Monday, May 31, 2010


Though this may sound a bit obsessive, I've been taking a look at different performances by Sinéad O'Connor during creative breaks throughout the day (which, on a side note, has probably been very un-productive regardless of all the massive amounts of work I need to get done).
I found a video of the day she appeared at the Bob Dylan Tribute the same year of her scandal. I don't think we'll ever know how it must feel to receive such a mixed response from the audience but unfortunately dominantly negative. How can you deal with so much hate towards you? We've all had our shares of negative energy being directed towards us, but rarely this loud and massive. What I salute (my word of the day here) is how she managed to stand with her head held high, expecting her audience to be civil enough to allow her to sing a song in honor of Bob Dylan and yet when she realizes signs of hatred will not cease, she cancels her intended performance in order to quote Bob Marley's WAR lyrics, demonstrating how relevant they are once again.
Here's the clip from that day:


It's crazy how one ridiculous and almost insignificant comment can start off a series of ideas that can actually lead to something important or, at least, thought provoking. A friend of mine will be crossing the border from Israel to Jordan in a few days, and mentioned he was planning on shaving his head to do so. Why? I have absolutely no idea, but I couldn't help but comment he'd be a Sinéad O'Connor look-alike.
This immediately made me go on youtube and search for that ultra-controversial performance of hers on Saturday Night Live back in 1992. I remember being in 8th grade when this happened and how it was a world shocker. Today I payed close attention to the whole performance since the only bit that got broadcast on the news around the world were the last few seconds where she tore the picture of the Pope. I had not realized how powerful the lyrics of the song she sang were and how everything was precise in making the performance come to a full circle.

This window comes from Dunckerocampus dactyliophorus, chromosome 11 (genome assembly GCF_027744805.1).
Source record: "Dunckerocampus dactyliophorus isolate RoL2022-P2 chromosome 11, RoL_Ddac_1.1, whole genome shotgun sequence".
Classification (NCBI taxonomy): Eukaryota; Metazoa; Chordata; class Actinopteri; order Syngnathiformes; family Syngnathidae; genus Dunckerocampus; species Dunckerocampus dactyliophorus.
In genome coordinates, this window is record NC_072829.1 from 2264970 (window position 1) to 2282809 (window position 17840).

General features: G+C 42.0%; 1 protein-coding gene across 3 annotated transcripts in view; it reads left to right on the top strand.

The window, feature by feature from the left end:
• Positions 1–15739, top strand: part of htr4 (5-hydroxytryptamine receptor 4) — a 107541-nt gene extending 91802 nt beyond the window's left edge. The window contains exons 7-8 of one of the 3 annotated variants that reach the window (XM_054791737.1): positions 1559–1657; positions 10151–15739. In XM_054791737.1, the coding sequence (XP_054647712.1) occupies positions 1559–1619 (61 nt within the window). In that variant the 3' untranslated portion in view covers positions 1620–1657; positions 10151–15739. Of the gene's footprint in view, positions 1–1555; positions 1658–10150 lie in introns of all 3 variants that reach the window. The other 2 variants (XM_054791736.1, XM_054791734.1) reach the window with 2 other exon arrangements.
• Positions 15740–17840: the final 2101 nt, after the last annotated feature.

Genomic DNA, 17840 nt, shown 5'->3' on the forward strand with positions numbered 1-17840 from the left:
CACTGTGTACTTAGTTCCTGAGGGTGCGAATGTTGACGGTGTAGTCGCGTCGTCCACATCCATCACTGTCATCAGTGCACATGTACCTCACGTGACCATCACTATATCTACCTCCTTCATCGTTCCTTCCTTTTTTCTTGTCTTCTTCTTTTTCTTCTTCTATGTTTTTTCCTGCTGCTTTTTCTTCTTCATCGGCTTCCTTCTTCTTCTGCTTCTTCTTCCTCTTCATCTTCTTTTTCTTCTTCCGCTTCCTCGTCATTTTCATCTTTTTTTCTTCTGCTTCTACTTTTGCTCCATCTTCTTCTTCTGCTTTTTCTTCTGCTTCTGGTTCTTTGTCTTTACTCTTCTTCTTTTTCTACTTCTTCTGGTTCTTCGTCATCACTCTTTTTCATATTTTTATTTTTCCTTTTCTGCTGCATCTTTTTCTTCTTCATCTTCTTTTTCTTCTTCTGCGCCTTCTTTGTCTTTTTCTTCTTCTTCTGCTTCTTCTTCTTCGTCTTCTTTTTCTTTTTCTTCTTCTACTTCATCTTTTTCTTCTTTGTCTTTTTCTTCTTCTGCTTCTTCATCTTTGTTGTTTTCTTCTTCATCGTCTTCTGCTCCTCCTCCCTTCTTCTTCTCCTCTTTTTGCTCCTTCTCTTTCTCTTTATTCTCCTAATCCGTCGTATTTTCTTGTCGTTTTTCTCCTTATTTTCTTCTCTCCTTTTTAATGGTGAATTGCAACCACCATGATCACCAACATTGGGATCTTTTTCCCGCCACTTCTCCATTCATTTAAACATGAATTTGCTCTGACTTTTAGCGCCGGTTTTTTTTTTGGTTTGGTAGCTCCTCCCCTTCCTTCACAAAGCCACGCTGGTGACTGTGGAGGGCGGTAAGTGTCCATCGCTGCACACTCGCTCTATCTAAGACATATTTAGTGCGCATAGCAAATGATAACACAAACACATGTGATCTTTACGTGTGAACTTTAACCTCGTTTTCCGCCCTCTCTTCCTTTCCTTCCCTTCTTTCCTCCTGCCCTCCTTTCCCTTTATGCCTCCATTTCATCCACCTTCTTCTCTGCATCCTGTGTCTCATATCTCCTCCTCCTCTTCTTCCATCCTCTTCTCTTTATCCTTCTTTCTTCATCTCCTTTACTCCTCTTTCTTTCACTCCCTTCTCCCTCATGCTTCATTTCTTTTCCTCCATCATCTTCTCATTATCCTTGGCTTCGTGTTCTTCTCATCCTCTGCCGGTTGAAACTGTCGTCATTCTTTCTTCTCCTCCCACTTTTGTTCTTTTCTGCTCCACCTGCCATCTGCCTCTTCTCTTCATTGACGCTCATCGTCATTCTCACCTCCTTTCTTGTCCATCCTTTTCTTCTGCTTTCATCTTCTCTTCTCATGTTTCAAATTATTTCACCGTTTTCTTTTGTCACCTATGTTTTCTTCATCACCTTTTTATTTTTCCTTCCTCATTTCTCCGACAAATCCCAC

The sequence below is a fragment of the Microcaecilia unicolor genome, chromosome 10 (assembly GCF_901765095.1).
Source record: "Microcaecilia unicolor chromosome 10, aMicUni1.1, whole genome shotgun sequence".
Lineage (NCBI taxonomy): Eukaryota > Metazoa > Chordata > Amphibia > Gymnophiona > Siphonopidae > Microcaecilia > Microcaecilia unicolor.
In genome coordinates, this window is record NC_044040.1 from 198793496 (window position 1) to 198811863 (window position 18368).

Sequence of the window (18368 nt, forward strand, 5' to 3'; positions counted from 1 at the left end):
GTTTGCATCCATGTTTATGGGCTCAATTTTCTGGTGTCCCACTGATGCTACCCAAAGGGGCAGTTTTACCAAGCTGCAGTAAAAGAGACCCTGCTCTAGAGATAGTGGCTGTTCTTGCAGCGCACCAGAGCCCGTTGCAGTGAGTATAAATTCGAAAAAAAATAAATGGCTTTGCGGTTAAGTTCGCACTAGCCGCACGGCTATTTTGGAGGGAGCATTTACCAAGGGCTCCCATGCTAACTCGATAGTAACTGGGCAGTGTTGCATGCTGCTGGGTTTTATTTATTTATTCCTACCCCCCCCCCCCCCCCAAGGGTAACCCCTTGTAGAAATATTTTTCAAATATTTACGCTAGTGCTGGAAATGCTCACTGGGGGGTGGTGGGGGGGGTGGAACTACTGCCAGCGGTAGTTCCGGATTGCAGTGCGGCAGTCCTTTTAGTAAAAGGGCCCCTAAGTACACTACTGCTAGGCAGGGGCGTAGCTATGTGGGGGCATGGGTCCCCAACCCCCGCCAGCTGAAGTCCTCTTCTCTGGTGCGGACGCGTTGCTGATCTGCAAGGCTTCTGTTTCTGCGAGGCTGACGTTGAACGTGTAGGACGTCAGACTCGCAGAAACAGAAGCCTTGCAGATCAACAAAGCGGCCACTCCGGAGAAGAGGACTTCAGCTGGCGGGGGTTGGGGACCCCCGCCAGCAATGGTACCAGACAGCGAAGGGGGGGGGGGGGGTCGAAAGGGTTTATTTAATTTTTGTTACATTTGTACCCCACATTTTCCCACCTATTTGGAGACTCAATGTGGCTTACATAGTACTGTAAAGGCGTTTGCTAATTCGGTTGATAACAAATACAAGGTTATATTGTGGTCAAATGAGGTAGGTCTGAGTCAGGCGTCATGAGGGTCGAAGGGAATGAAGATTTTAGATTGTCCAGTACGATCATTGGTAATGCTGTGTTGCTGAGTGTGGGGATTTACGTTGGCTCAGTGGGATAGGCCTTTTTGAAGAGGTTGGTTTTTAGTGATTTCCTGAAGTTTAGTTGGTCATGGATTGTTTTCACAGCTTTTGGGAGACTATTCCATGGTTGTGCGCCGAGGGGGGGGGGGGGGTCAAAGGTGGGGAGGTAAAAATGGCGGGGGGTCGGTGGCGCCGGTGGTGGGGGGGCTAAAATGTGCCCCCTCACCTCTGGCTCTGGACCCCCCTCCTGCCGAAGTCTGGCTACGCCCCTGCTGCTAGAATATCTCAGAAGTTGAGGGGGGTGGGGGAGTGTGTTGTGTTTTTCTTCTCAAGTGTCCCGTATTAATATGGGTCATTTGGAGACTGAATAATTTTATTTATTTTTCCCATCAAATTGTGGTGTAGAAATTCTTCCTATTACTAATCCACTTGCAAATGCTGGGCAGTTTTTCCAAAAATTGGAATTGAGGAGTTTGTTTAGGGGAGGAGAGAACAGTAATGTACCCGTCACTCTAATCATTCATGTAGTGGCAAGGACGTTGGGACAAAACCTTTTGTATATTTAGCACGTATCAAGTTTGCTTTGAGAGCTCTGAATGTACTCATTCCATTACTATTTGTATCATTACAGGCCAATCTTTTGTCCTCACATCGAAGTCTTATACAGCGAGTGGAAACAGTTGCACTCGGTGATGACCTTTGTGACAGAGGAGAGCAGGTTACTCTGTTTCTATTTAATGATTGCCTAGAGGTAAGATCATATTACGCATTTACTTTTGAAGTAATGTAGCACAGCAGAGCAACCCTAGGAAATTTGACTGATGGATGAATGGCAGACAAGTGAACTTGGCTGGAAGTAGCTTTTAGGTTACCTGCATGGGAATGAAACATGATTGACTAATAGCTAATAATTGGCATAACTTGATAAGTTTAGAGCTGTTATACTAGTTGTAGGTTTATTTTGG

After all the controversy surrounding the Catholic Church lately regarding the unveiling of stories of pedophilia commited by actual members of this entity, Sinéad's words come as quite relevant and make her look not as crazy as she did back then. Don't get me wrong, I was the only person in my grade not wanting to crucify her, probably because I was an atheist since then (though I was baptized in the Vatican and even have a picture with John Paul II). I actually thought it took some (pardon my French) BALLS to go up and do that on LIVE television, especially at TWENTY-THREE! Talk about standing up for what you believe in. Following is the LINK (embedding is disabled unfortunately) to the full performance of that night, 18 years ago, and then a short but very interesting news report on her before it all happened.


Tuesday, May 11, 2010


Watching the video at the end of this post reminded me of the following:
When I was in second grade I played Für Elise in front of my school at the auditorium on one of our weekly assemblies. I don't remember why there were musical numbers involved in this particular one, nor how I dared to have to the guts to go in front of an audience and play this piece by ear (our elementary school music teacher, Ms. Proctor, mus have convinced me). I had not had formal piano lessons yet but I had a very kind older sister who was willing to teach me how to play it, and so, I learned it. I never quite mastered my left hand on the second half, but I managed pretty well through the whole ordeal.
Later on, I began to take lessons, but I wanted things to be faster than they were, I had no patience and this whole Chopinesque-phase ended when my piano teacher stormed out the door saying : "Your son has no discipline!" (Please imagine that in a Russian accent).
I have often regretted not putting more effort into those lessons, having more patience, and realizing the importance of practice. After watching the following video, I am in absolute awe. This sixth grader has managed to give me goosebumps. I love the way he's given his own spin on the original GaGa song and the passion and confidence of his performance. It is absolutely inspiring. Please watch and enjoy.